28 April 2017

GOP rep tells town hall crowd that people using the Medicaid expansion need to 'get better jobs' 26APR17

THIS is the perfect example of what is wrong with so many politicians, especially repiglicans in congress. They claim to be Christian but reject the teachings of Jesus Christ regarding the poor, the least among us. Their guiding "religious" philosophy is the gospel of greed and the perversion of the teachings of Jesus. They have created an alt-Jesus to justify their political agenda just like the apostates of Islam have created daesh / isis, the taliban, wahhabism and al-qaeda. Here is the vocalization of the gospel of greed's teaching of how to deal with the poor and their need for healthcare. Is it any wonder younger people in America are turning away from Christianity?
GOP rep tells town hall crowd that people using the Medicaid expansion need to 'get better jobs'
Rep. Warren Davidson held a town hall over the weekend and his jaw-dropping comments were indicative of Paul Ryan’s heartless Republican agenda. An Ohio mother stepped to the microphone to explain her son works in the service industry and was not able get insurance before the Affordable Care Act. He was able to get insurance because of the Medicaid expansion and she wanted to know why he was so eager to take away affordable insurance from people like her son. Rep. Davidson’s answer? Quit being entitled and get a better job. Read the jaw-dropping exchange (transcript via Shareblue) and see the video below:
WOMAN: My son did not have health insurance for four years, until the ACA when Medicaid was accepted. He didn’t have health insurance because he’s in the service industry. And that industry pays minimum wage and they keep their employees below a certain number of hours so that they cannot — so that they don’t have to pay health insurance. So, many of the people that are on Medicaid are working, and they are the working poor.
Under Trumpcare, one of the major ways to make health insurance affordable is to bring back catastrophic insurance, which is basically no insurance at all. Given that, given that preventative health care is the number one way to keep people healthy in our society. Can you explain why my son and millions of others in his situation are not deserving of affordable, decent healthcare that has essential benefits so that he can stay healthy and continue working?
DAVIDSON: OK, I don’t know anything about your son, but as you described him, his skills are focused in an industry that doesn’t have the kind of options that you want him to have for health care. So, I don’t believe that these taxpayers here are entitled [sic] to give that to him. I believe he’s got the opportunity to go earn those health benefits.
Minimum wage worker breakdown
In fact, according to the National Restaurant Association, there are an estimated 14.7 million Americans in the restaurant service industry, accounting for 10% of the total U.S. work force. Contrary to popular Republican beliefs, these jobs are not filled with teenagers and many or most do not provide basic health care insurance. The same can be said for the retail industry, with companies like Walmart costing American taxpayers $6.2 billion per year in public assistance for their employees.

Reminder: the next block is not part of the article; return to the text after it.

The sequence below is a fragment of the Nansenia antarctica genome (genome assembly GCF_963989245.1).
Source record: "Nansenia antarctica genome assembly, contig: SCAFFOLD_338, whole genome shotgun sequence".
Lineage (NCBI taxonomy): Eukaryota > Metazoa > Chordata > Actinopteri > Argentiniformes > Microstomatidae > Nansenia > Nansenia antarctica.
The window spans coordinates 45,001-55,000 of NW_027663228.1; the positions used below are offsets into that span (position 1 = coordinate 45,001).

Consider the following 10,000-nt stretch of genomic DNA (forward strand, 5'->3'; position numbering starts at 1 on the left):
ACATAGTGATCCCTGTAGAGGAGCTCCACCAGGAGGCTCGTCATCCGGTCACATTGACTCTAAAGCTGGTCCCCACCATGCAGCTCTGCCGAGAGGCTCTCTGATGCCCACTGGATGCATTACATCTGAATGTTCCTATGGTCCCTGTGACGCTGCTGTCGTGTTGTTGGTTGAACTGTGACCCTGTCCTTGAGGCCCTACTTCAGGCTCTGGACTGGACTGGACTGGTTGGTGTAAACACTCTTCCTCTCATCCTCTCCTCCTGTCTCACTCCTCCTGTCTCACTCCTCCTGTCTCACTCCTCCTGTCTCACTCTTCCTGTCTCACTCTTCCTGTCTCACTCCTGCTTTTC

"The study estimated the cost to Wisconsin’s taxpayers of Walmart’s low wages and benefits, which often force workers to rely on various public assistance programs," reads the report, available in full here.
"It found that a single Walmart Supercenter cost taxpayers between $904,542 and $1.75 million per year, or between $3,015 and $5,815 on average for each of 300 workers."
Walmart did get their minimum wage to $9 an hour in 2015, but that’s hardly enough to close the gap in public assistance. Meanwhile, restaurant jobs, particularly fast food jobs, are fastest growing category in the country.
The National Employment Labor Project, which advocates for the jobless, pointed out another sobering statistic Friday: Fast food industry jobs have set the pace since 2000, rising 23.3 percent, against a 5.1 percent overall gain in private sector job growth.
In New York City specifically, fast food jobs exploded by 87 percent, or about twice the rate of the previous 15-year period. In New York state, the gain was 57 percent at a time when private jobs increased by just 7 percent.
Perhaps Rep. Davidson would do well to meet more of the people in his district who work in these jobs. Listen to their stories, hear their daily struggles to make ends meet. Get to know some of the people with pre-existing conditions in his district. Otherwise, with an attitude like the one he displayed this weekend, voters may be sending him into a new job in the not-too-distance future. 
See the exchange in the video below (starts at the 37 minute mark):